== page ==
Eventually Bluth found a new benefactor with deep pockets – Steven Spielberg. He brokered a deal with Universal Pictures to produce his next film, An American Tale. That picture did well, becoming the highest grossing non-Disney animated film up to that point in time. Two years later Spielberg again, this time with the help of George Lucas, produced Bluth’s next film, The Land Before Time. It was another hit but it arrived the same year that Disney released both Oliver & Company and the Spielberg produced Who Framed Roger Rabbit. Soon Disney’s animated studio was in the throws of another renaissance, with films like The Little Mermaid, Beauty and the Beast, Aladdin and The Lion King not only winning over family audiences but teenagers and adults as well.
With Disney back on track, Bluth found himself struggling for his share of the audience. His next few films – All Dogs Go to Heaven, Rock-A-Doodle and A Troll in Central Park received miniscule attendance compared to the Disney fare. He signed a new deal with 20th Century Fox and had some success with the animated musical Anastasia in 1997, which is currently being turned into a Broadway musical. His last full-length feature was Titan A.E, an ambitious animated science fiction film that didn’t totally hit the mark but was imaginative and visually stunning nonetheless
Aside from writing two books on animation – The Art of the Storyboard and The Art of Animation Drawing he has also launched a series of tutorials on YouTube to teach the art of hand-drawn animation, an art form that sadly is in danger. I love CGI animation and I think some of the cartoons of the last few years such as Frozen, Inside Out and this year’s Zootopia are among the best-animated films ever made. But there’s nothing quite like the visual luster that one gets from hand painted animation. Computer animation isn’t necessarily easier. The artists at Pixar put just as much care into their animation as the Nine Old Men did at Disney back in the day. But CGI is less time consuming. A computer animator manipulates a characters posing with a click of a mouse. A hand drawn animator must re-draw the character for each pose.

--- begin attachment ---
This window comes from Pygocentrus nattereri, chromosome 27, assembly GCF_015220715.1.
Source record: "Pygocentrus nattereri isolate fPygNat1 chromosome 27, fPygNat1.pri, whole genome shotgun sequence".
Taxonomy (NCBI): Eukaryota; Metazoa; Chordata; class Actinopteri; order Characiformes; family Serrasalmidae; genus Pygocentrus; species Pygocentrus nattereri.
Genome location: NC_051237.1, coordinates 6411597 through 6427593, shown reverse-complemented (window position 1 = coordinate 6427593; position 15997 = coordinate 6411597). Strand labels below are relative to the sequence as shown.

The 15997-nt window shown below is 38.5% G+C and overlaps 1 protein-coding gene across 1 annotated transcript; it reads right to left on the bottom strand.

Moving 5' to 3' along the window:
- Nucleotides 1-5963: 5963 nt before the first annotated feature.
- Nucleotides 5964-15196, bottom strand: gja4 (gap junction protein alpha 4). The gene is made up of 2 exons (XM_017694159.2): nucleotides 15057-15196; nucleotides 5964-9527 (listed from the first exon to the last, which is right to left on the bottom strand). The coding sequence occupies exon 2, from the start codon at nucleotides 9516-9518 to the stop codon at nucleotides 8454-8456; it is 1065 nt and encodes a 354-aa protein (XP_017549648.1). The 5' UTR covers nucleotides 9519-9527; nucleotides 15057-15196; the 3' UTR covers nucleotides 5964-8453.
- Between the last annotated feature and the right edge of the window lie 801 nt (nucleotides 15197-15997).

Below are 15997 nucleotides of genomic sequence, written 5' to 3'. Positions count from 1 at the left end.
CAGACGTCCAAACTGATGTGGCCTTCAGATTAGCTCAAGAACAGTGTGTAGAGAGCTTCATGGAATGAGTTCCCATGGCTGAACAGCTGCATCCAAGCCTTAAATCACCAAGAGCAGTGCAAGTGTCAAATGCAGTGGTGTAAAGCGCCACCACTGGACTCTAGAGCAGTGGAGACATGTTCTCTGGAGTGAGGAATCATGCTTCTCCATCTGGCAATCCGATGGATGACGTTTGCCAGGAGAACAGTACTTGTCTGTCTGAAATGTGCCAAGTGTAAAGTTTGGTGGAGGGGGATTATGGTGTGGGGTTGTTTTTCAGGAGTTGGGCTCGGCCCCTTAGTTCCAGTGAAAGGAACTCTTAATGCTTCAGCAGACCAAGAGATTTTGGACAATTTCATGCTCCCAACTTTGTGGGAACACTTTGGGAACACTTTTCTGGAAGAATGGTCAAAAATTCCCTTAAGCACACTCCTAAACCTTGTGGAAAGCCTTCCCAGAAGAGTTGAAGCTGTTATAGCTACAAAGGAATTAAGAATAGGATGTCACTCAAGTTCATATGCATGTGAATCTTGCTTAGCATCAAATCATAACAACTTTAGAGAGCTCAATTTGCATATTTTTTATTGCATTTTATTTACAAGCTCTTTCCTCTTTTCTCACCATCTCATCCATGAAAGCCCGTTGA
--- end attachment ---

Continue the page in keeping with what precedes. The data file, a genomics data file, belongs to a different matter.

A few years ago Disney revived their ink and paint department to create the animated sequences in Enchanted and to animate all of The Princess and the Frog. I absolutely loved the latter. It did well at the box office, but not phenomenally well. It would be a tragedy if we lost the art of ink and paint animation forever. If it weren’t for people like Don Bluth the art of animation might have been lost forever. Today we have whole cable networks devoted to animated cartoons and feature films come out practically every month. Even those who do animate on a computer can learn a lot from someone like Don Bluth, a keeper of the flame who learned from the masters how to create animation that was not only beautiful but believable, emotional and entertaining all at once.
One more thing. Special credit must be given to the voice-over actors in the film. Today just about every animated film has a list of big name actors above the title, sometimes for no other reason then apparently to entice grown ups to buy themselves a ticket. In 1982 voice-over work was frowned upon but a number of fine actors lent their talents to The Secret of NIMH. Elizabeth Hartman, who we last spoke about in You’re a Big Boy Now and who received valentines from the critics for A Patch of Blue voices Mrs. Brisby with a perfect blend of warmth and wisdom. Derek Jacobi, one of the founding members of the Royal National Theater in Great Britain voiced Nicodemus while John Carradine, veteran of many classic Hollywood films (and father to Keith and David) voiced The Great Owl. And then there was Dom DeLuise, that cheerful rotund actor well known for acting in both Mel Brooks and Burt Reynolds’s movies. He comes close to stealing the show as Jeremy the crow and would later become one of Don Bluth’s favorite voice over actors, providing his talents for three more Bluth films – An American Tale, All Dogs Go To Heaven and a Troll in Central Park.